'Fundamental misunderstanding' on clinical trials


The Department of Immigration and Border Protection says the application of tariffs on imported placebos "does not represent any change."

In response to a series of questions from BiotechDispatch, a spokesperson for the Department said a recently published guide "seeks to address incorrect classification practices of which the Department has recently become aware."

According to the guide, placebos not containing active ingredient and "made of food substances such as sugars, starches, oils or fats," can be classified as "foodstuffs" and meet the tariff criteria.

"The Department’s guide is consistent with international practice, including the International Convention on the Harmonized Commodity Description and Coding System, to which Australia is a signatory, and relevant classification rulings from the UK and USA," said the spokesperson.

"These international guides and rulings ensure that the classification of placebos is applied consistently and facilitates trade of these goods for clinical trials globally.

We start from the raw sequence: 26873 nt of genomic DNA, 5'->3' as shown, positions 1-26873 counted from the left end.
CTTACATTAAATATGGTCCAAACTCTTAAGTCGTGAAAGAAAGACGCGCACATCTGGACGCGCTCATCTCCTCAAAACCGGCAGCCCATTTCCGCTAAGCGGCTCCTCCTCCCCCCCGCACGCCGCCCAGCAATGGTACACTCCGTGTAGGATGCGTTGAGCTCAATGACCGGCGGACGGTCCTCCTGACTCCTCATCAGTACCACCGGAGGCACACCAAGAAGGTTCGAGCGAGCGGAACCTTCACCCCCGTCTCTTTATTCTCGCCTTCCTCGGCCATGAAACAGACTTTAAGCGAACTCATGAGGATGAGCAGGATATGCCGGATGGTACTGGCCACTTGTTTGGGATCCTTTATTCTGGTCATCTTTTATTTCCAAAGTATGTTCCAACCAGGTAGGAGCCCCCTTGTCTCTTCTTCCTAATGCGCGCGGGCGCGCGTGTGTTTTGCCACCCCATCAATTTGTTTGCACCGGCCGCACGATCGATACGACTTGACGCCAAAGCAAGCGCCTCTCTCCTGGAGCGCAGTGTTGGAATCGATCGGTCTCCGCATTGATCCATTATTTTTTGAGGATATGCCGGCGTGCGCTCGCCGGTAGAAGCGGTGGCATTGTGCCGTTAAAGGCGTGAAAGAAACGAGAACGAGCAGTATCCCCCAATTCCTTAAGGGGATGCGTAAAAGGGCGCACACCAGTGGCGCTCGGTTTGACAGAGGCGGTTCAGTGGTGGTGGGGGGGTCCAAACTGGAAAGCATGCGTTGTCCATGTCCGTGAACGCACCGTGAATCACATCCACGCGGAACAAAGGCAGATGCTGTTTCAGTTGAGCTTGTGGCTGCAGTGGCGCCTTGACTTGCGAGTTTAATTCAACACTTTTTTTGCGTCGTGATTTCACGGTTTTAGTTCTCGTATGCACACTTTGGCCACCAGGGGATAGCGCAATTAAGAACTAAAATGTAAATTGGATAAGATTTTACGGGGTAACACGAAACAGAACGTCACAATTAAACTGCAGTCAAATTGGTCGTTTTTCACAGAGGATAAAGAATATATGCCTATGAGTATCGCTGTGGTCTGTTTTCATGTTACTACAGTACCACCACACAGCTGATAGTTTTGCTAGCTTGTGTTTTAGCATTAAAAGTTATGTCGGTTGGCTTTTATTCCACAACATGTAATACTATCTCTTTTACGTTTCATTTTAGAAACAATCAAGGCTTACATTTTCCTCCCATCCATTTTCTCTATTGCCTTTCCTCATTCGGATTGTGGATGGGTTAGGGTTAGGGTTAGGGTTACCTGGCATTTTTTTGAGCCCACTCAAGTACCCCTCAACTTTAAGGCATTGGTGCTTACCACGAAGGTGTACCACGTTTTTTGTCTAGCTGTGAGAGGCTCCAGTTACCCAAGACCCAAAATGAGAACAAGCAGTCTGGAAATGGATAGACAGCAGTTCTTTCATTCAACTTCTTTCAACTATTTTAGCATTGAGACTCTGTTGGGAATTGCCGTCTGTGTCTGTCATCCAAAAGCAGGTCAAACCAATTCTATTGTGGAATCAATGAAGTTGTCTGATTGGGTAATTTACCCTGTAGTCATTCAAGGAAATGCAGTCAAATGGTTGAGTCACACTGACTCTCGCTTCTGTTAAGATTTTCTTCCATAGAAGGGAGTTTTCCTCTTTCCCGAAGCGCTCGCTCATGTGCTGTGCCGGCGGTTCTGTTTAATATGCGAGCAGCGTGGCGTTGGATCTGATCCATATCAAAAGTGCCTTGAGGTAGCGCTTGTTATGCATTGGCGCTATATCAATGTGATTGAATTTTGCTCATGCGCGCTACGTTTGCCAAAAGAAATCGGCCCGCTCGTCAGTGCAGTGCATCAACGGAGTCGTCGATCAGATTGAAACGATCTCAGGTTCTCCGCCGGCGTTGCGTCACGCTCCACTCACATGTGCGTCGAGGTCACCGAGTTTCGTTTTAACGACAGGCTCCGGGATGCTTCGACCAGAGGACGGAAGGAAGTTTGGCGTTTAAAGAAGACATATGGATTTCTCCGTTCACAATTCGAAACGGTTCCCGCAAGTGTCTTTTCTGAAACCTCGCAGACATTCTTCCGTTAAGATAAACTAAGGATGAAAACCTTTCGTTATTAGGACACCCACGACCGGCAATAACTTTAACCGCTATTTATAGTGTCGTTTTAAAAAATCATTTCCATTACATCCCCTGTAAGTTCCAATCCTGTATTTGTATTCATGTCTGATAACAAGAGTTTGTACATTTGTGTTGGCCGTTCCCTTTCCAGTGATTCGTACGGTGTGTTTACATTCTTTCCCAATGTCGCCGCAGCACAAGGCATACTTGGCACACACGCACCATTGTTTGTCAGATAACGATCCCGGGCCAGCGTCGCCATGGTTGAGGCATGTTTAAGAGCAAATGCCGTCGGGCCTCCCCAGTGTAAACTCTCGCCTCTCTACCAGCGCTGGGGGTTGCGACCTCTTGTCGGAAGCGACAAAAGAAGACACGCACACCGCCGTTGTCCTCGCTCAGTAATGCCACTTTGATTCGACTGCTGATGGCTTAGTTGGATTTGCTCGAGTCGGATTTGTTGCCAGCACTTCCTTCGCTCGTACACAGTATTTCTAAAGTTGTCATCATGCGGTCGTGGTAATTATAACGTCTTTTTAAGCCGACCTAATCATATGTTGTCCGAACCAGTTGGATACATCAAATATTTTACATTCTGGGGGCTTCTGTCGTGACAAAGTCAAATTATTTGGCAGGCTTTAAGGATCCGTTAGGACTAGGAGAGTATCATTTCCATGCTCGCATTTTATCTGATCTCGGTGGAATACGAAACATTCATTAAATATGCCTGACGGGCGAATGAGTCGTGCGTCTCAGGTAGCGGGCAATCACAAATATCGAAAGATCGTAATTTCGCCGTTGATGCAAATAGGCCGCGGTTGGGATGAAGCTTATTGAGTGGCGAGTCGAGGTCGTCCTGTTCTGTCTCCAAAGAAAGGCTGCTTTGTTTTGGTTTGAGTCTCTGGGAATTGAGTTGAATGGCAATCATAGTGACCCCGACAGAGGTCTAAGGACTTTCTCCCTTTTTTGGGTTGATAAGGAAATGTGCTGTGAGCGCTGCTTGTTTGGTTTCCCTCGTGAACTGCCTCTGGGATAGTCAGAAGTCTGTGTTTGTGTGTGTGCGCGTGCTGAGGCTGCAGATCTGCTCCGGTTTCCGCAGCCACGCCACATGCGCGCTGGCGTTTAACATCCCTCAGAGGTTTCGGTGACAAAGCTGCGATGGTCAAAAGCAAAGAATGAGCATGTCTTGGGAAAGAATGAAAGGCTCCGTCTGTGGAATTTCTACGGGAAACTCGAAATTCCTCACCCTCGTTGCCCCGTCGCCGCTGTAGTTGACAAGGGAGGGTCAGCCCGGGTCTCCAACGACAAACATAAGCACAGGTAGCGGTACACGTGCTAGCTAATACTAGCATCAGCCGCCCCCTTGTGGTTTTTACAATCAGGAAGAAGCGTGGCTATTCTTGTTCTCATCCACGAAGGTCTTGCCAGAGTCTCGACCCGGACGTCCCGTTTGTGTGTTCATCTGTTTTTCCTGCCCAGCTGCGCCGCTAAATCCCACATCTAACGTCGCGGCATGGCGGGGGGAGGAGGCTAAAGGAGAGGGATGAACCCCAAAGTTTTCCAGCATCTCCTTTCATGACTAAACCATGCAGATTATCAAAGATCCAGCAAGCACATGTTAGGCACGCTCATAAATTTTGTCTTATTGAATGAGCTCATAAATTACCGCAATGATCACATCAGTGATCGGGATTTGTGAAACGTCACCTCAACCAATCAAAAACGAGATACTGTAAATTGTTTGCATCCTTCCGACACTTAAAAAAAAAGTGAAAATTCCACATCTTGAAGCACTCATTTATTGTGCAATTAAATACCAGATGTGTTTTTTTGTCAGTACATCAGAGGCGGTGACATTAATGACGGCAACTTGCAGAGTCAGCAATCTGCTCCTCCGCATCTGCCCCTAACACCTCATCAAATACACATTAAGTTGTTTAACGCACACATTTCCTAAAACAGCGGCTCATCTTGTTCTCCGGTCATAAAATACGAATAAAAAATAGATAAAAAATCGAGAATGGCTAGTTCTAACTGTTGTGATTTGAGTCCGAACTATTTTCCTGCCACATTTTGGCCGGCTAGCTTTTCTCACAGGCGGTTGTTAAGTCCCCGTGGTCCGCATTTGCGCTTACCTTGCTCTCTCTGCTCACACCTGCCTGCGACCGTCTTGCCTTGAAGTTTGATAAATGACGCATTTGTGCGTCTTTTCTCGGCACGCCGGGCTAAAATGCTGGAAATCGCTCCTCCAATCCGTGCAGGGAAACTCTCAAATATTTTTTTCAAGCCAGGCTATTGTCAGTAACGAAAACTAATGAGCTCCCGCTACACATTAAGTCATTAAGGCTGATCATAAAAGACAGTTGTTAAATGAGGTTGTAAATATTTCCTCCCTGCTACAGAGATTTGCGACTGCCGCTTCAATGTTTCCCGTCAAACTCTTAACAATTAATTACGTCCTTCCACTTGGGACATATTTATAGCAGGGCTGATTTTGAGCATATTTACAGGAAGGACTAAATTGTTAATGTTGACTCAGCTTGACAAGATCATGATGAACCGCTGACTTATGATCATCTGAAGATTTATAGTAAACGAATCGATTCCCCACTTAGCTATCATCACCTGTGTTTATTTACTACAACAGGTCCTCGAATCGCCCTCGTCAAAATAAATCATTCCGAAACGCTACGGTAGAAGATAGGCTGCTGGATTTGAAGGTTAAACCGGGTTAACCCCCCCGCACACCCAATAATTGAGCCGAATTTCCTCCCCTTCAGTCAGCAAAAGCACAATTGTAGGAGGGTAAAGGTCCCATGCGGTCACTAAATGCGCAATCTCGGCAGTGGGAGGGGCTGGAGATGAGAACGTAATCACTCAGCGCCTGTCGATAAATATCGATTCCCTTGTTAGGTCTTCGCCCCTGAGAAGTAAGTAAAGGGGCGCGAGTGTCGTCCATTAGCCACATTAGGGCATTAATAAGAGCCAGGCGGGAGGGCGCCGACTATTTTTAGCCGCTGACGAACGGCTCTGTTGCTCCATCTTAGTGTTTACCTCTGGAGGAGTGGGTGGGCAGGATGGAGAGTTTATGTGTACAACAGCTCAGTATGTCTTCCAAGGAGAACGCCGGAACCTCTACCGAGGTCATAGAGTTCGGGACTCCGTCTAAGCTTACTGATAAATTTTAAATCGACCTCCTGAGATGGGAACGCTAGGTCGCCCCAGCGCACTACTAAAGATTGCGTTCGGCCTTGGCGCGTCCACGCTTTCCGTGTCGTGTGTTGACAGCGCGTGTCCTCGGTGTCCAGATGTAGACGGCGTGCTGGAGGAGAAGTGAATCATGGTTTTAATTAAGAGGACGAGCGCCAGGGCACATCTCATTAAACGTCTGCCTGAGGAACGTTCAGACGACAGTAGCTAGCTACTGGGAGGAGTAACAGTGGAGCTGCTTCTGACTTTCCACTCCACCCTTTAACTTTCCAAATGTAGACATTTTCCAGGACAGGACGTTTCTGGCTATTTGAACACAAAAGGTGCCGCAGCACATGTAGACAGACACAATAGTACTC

"Placebos should be classified on importation according to what they are. Placebos are not considered to be medicaments because they contain no active ingredient that treats or prevents a disease or illness. Placebos made from food products should be classified to Section IV of the Customs Tariff Act 1995 (The Act) with other edible products."

In a claim that has been widely mocked by industry sources, the spokesperson said: "The requirement to correctly declare imported placebos will not invalidate ‘blinded’ clinical trials.

"The importer’s broker (whether in house or external) would be able provide information on placebos and medicaments to the Department which would be kept commercial-in-confidence."

A senior industry executive involved in clinical trials told BiotechDispatch the Department's claim represented a "fundamental misunderstanding" of clinical trials and the importance of "product integrity".